Injections helped restore damaged muscle in mice, researchers report
THURSDAY, July 10 (HealthDay News) -- Researchers are reporting that they've managed to repair damaged muscle in mice with a form of muscular dystrophy by injecting them with specialized stem cells from skeletal muscle.
There's no guarantee that the treatment will translate to humans with the disease, said study author Amy Wagers, an assistant professor in Harvard University's Stem Cell and Regenerative Biology Department.
Still, the findings are going to help scientists "move forward very quickly with human stem cells," she said. "It is an important step."
There are more than 30 kinds of muscular dystrophy, all genetic diseases that cause skeletal muscles to degenerate. The most common form, Duchenne muscular dystrophy, mainly affects boys and is caused by the lack of a protein that helps muscles stay intact.
Many children with the disease cannot walk and must live on respirators. The disease is usually fatal by early adulthood.
The best treatment is with steroids, which slow the immune response that causes much of the muscle scarring, said Paul Muhlrad, research program coordinator with the Muscular Dystrophy Association. "However, there are a number of promising experimental therapies under development, including gene and cell therapies and treatment with a high-tech drug," he said.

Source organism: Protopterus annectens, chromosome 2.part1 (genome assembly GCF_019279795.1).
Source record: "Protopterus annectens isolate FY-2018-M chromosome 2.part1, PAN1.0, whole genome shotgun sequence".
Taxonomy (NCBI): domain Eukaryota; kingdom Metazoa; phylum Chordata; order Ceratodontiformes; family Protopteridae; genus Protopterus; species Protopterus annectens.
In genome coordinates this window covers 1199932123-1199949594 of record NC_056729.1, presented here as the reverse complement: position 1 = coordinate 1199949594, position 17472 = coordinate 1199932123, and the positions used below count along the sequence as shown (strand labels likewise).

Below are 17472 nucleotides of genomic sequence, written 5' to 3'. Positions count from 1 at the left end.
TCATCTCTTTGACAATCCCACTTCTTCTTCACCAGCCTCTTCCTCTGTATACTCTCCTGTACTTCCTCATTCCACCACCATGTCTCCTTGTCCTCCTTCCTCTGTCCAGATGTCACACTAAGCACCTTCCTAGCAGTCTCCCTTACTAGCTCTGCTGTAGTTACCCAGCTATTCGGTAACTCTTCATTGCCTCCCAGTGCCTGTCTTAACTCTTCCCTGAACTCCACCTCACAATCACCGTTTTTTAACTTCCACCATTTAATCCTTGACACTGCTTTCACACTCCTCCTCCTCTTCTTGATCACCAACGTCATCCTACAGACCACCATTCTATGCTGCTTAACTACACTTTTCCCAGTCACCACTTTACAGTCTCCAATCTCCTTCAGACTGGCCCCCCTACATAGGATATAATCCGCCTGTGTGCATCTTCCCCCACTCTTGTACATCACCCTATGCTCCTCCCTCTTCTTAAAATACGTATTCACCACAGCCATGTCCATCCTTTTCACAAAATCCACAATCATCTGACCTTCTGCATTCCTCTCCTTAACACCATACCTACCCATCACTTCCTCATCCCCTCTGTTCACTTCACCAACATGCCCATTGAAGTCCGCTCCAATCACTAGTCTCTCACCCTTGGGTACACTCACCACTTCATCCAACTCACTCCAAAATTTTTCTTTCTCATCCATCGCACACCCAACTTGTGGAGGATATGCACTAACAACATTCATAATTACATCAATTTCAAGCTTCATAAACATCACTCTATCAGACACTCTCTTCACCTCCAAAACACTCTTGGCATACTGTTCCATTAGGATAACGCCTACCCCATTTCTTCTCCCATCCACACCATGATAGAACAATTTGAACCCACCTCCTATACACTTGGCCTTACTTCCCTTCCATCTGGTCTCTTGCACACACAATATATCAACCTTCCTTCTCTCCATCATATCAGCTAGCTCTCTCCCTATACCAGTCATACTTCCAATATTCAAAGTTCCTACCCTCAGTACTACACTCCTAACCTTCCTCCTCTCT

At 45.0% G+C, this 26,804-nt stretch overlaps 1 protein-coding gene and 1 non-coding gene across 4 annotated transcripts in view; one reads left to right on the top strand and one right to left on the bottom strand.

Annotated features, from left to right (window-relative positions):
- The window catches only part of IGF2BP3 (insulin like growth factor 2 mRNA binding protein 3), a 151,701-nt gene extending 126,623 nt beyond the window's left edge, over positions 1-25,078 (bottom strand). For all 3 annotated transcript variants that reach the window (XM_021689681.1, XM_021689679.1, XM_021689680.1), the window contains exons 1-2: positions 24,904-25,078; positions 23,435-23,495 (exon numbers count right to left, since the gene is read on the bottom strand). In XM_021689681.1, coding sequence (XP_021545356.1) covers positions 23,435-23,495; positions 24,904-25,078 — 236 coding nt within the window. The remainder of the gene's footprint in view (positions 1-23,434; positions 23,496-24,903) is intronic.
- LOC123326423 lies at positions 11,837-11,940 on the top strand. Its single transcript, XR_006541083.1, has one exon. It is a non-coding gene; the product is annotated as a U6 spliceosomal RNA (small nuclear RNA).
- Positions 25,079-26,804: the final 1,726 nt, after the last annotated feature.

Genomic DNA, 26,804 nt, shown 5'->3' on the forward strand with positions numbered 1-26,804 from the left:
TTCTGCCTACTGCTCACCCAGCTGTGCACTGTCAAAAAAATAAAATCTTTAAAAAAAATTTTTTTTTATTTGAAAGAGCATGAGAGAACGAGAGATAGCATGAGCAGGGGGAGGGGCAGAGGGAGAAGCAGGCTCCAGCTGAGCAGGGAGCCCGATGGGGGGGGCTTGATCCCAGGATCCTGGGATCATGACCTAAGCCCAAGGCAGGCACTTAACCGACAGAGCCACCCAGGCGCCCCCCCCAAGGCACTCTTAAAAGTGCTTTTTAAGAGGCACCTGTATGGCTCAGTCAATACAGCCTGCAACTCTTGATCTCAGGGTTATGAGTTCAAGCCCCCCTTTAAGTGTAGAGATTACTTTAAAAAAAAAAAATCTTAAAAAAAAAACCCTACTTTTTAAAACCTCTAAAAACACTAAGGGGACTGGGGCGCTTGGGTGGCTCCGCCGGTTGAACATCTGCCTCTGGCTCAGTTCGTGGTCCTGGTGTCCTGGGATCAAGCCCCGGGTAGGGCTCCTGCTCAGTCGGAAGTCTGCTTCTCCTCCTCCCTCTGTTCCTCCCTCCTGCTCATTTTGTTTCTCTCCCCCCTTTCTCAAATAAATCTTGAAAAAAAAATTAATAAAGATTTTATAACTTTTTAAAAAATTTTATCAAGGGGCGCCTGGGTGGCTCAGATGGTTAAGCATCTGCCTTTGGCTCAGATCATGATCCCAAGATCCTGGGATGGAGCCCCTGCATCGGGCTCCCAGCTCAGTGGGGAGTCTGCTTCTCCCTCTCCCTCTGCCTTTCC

In the new study, Wagers and her colleagues turned to purified stem cells that create muscle. The cells came from healthy adult mice and were injected into mice with a disease that scientists consider to be the equivalent to Duchenne muscular dystrophy.
The findings were published in the July 11 issue of Cell.
Like a replacement division sent to replace exhausted soldiers, the stem cells restored muscle. "They actually came in and started making muscle," she said.
The stem cells even left a supply of reserve cells for future use, Wagers said. These reserve cells were a bonus: "They can be activated if needed to repair damage later," she explained.
There is one hitch, however. The treatment probably won't help restore muscle in the heart, which some forms of muscular dystrophy target.
For now, the next step is to see if the approach will work in humans, Wagers said.
Muhlrad said the study is exciting, especially because it relies upon stem cells that come from adults, not embryos. Researchers have been working on a similar treatment using embryonic stem cells, but "that method entails some technical and ethical challenges," he said.
As for humans, the potential for the new stem cell treatment is unknown.
"Researchers will have to devise effective methods for isolating the required numbers of cells from human donors, for delivering those cells to all the affected muscles in patients, and for ensuring that the transplanted cells are not rejected by the recipient's immune system," Muhlrad said.
In general, "stem cell treatment is certainly not yet ready for prime time for muscular dystrophy, though there have been a number of promising preclinical studies in animals, which we're hopeful will enter human clinical trials soon."
Learn more about muscular dystrophy from the National Institute of Neurological Disorders and Stroke.
SOURCES: Amy Wagers, Ph.D., principal investigator, Joslin Diabetes Center, and assistant professor, Stem Cell and Regenerative Biology Department, Harvard University, Boston; Paul Muhlrad, Ph.D., research program coordinator, Muscular Dystrophy Association, Tucson, Ariz. July 11, 2008, Cell
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